With reference to FIGS. 1 and 3, the frame means of the carriage assembly 20 is structured for orientation of the carriage assembly in an extended, operative position as shown in FIG. 1. Further, the frame means is structured, as will be explained in greater detail hereinafter, to be disposed in a collapsed, inoperative position as shown in solid lines in FIG. 3. For the purposes of clarity, the extended, operative position referred to with regard to FIG. 1 is shown in broken lines in FIG. 3. In order to dispose and secure the carriage assembly between its extended position (FIG. 1) and its compacted position (FIG. 3), the free ends of each arm 31 of handle portion 30 are pivotally connected as at respective brackets 90 to both free ends of correspondingly positioned parallel legs of the secondary support portion 22. More specifically, with reference to FIGS. 8 and 9, the distal end of each of the arms 31 of handle portion 30 is pivotally connected to bracket 90 about the length of connector 92. In addition, bracket 92 is disposed in substantially surrounding relation to the free end of both legs of secondary support portion 22 as best shown in FIG. 9 and secured thereto by connectors 99 extending through both the bracket and the secondary support portion 22. Further, attachment means are mounted on each free end of each leg 31 and disposed and structured for connecting relation to the distal end and/or extremity of each leg of the secondary support portion 22. More specifically, the attachment means comprises one connecting element 94 disposed in secured surrounding position to each end of each leg 31 and secured thereto by connector 96 (see FIG. 10). Further, each connecting element 94 includes spaced apart fingers 95 and specifically dimensioned and configured to be removably secured to the free end portion of each leg of the secondary support portion 22 and so as to establish a snap-fit type of connection therewith. The attachment means further comprises a second connecting element 98 (see FIG. 11) having a portion disposed and configured for surrounding movable engagement as at 97 relative to each of the spaced apart leg portions 31 of handle portion 30. Also, the connecting element 98 has an additional portion also disposed in somewhat surrounding relation to the extremity of the free end of each leg of the secondary support portion 22 as best shown in FIG. 8. This cap-like portion 99 has a closed end 99' to fit over and be secured about the extremity of each leg of the secondary support portion 22. The two connecting elements 94 and 98 of the attachment means serves to secure the free end of each of the legs of the secondary support portion 22 to the similarly diposed free ends of leg portions 31 when the carriage is in its extended, operative position as shown in FIG. 1.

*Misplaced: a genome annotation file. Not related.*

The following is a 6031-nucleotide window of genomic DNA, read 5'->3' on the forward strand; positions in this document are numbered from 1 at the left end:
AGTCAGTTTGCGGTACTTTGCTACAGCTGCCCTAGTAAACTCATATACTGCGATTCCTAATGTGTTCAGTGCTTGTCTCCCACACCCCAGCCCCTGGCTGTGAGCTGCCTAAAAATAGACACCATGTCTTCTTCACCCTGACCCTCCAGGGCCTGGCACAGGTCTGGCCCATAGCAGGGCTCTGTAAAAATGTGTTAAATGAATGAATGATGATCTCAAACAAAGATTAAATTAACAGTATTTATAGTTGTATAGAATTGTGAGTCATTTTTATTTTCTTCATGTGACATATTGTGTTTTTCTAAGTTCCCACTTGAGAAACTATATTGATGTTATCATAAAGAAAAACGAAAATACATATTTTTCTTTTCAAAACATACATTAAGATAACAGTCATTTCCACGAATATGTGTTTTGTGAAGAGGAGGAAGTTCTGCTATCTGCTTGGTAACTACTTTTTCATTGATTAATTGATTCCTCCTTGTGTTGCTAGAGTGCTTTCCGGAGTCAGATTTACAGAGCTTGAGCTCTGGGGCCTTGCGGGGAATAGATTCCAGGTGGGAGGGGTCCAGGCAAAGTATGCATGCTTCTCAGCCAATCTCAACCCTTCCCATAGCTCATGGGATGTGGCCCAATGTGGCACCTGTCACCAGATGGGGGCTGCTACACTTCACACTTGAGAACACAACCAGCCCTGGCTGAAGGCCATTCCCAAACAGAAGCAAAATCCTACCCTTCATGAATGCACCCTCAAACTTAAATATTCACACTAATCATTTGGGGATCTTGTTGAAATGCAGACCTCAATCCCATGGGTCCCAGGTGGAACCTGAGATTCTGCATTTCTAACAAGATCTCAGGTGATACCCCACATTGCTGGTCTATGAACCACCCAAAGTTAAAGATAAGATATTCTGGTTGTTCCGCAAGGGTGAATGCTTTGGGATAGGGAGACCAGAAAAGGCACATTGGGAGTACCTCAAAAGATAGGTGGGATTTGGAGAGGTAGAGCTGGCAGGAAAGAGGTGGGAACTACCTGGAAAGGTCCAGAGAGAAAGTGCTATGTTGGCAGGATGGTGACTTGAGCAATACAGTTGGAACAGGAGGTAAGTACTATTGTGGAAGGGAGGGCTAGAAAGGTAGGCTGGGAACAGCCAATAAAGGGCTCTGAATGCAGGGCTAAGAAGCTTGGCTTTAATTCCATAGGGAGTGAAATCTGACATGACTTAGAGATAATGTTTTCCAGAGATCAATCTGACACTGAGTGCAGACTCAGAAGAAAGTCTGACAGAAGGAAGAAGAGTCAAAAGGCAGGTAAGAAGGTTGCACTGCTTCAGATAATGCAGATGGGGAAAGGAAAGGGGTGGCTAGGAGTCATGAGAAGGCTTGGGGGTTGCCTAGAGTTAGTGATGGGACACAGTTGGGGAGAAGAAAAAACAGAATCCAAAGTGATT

In order to dispose or arrange the carriage assembly 20 in its compacted and inoperative position as shown in FIG. 3, each of the connecting elements 94 and 98 is disconnected from the free end of each of the legs of the secondary support portion 22. This disconnection occurs by sliding the connecting element 98 longitudinally along the length of each leg 31. The cross bar portion 33 and the gripping elements 32 are then forced downwardly whereby disconnection of secondary support portion 22 from the other connecting element 94 occur due to the snap-fit connection referred to with regard to FIG. 10. As shown in FIG. 8, movements of the secondary support portion 22 and the legs 31 of the handle portion 30 is represented in broken lines after the disconnection therebetween has occurred. Downward pivotal movement of the handle portion 30 continues as shown by the directional arrows in FIG. 3. This in turn causes an effective collapse of the seat assemblies 50 and 51 into their compacted relation to one another as shown in FIG. 3.